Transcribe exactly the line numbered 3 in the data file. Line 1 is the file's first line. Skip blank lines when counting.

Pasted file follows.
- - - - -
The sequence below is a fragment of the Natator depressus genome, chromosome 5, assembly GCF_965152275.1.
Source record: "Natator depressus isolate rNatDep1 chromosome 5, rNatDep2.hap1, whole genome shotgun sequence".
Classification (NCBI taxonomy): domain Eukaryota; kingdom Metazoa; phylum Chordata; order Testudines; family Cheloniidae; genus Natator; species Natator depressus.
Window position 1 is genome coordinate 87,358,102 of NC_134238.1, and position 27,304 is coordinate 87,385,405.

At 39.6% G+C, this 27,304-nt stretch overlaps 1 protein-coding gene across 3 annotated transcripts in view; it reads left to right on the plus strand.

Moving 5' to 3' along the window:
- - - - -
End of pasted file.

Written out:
Classification (NCBI taxonomy): domain Eukaryota; kingdom Metazoa; phylum Chordata; order Testudines; family Cheloniidae; genus Natator; species Natator depressus.